To simplify further, my perspective revolves around the user's intent. If the user, with a banking license, wants to operate as a bank, it's BaaS. Conversely, if the user without a banking license intends to consume these capabilities while leaving regulatory aspects to the license holder, it's Embedded Finance. The key difference lies in what the user wants to achieve with these capabilities – extending capabilities as a licensed bank (BaaS) or simply accessing them without becoming a bank (Embedded Finance). This subtle distinction provides a clearer understanding of the value proposition based on the user's business model.

Who are the primary stakeholders involved in both Embedded Finance and BaaS within the industry value chain?

Delving into the players involved and the value chain for both Embedded Finance and BaaS, we can identify four distinct roles.

Originators (eg license Holders): These entities, which can be large banks, small regional banks, or neobanks, hold banking licenses. They play a crucial role in developing and originating the foundational banking capabilities that underpin Embedded Finance and BaaS.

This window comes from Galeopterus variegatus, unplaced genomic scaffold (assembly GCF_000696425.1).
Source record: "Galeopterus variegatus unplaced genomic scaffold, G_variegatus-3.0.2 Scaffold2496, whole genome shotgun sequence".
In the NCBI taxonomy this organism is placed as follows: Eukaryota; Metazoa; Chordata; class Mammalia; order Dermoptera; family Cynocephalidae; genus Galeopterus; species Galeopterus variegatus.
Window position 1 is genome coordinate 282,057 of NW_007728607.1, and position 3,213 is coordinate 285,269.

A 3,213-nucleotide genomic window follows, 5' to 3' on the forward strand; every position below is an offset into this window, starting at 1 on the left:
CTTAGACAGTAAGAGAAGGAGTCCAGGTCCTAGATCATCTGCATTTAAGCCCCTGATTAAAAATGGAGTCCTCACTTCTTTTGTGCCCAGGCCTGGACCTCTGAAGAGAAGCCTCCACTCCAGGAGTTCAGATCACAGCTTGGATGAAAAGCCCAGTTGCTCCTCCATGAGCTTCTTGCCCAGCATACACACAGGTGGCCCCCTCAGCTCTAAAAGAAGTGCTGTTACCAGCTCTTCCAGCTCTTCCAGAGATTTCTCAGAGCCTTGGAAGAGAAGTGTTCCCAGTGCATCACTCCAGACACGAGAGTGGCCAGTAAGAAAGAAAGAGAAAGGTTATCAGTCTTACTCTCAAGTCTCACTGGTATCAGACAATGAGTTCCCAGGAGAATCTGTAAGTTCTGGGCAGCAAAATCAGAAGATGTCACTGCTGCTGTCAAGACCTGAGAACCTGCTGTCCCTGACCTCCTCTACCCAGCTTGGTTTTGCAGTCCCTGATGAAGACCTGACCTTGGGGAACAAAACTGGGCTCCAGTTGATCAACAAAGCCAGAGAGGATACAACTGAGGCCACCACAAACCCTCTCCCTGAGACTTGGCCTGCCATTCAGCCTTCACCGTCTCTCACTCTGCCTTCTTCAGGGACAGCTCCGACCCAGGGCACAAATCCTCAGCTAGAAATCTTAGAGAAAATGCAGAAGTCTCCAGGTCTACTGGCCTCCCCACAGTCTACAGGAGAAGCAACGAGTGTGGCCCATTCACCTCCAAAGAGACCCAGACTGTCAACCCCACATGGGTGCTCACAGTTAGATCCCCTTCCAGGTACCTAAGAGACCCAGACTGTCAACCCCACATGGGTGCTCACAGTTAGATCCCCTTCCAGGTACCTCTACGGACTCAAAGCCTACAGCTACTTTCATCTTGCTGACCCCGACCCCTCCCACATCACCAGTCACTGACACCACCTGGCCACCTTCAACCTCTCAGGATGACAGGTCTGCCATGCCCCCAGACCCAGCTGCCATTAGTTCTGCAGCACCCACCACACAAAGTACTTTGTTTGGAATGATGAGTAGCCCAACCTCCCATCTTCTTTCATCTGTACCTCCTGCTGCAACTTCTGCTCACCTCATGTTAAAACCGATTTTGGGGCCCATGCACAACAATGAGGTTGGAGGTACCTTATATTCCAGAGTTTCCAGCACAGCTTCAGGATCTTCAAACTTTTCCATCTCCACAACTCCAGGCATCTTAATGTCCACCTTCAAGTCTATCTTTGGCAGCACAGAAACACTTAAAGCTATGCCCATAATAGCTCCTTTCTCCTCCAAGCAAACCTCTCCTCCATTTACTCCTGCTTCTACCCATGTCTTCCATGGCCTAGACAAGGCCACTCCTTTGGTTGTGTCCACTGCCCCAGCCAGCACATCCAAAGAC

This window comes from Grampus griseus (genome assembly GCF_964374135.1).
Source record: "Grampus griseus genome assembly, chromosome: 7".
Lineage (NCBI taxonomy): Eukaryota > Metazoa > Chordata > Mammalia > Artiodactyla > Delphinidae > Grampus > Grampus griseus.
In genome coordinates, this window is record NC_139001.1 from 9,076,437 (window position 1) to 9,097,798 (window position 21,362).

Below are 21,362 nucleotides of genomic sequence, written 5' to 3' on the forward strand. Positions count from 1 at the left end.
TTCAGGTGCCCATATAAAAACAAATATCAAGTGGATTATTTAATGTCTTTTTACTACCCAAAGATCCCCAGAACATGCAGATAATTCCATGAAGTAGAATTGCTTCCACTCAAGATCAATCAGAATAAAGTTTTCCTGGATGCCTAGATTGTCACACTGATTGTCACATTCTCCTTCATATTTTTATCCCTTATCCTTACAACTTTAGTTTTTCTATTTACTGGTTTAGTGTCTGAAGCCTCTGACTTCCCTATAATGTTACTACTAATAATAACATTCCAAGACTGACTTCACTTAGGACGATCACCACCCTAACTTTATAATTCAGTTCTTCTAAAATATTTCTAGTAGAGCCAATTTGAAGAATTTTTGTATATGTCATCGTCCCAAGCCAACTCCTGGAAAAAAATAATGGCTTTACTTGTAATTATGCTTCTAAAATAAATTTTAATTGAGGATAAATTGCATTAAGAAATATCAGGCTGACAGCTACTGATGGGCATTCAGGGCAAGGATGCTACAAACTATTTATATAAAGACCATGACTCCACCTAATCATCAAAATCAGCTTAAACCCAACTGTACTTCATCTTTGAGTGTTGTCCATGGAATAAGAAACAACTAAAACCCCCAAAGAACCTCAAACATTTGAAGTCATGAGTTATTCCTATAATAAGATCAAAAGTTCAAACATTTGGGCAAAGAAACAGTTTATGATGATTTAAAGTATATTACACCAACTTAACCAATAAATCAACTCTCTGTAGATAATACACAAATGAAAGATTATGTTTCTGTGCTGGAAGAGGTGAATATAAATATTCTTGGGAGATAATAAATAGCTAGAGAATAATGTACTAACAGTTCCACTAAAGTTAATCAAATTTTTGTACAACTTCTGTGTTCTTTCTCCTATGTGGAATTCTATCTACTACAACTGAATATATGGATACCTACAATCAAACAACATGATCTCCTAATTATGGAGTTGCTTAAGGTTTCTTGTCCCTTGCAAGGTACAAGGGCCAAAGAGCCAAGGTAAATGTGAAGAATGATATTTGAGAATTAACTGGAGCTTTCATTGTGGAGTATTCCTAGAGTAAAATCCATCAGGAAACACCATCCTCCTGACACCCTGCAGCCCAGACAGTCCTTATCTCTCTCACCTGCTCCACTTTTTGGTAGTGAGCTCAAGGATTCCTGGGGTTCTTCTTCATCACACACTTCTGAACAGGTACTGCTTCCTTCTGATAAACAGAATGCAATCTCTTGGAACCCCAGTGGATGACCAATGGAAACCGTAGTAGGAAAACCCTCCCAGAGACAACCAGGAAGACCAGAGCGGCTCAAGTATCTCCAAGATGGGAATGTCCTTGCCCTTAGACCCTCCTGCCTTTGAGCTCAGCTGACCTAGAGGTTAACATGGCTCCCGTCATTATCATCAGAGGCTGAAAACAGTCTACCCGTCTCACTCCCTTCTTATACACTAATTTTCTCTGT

Enablers or Facilitators (eg fintech or software vendors): This intermediate layer consists of fintech or software vendors, potentially holding an Electronic Money Institution (EMI) license. Their role is pivotal in facilitating the execution of payments without holding deposits, connecting originators with distributors.

Distributors (eg fintech vendors, neobanks, smaller banks): The constituents of this group act as intermediaries. They leverage or access banking capabilities to distribute or resell them, often through various channels like business-to-business or business-to-consumer marketplaces.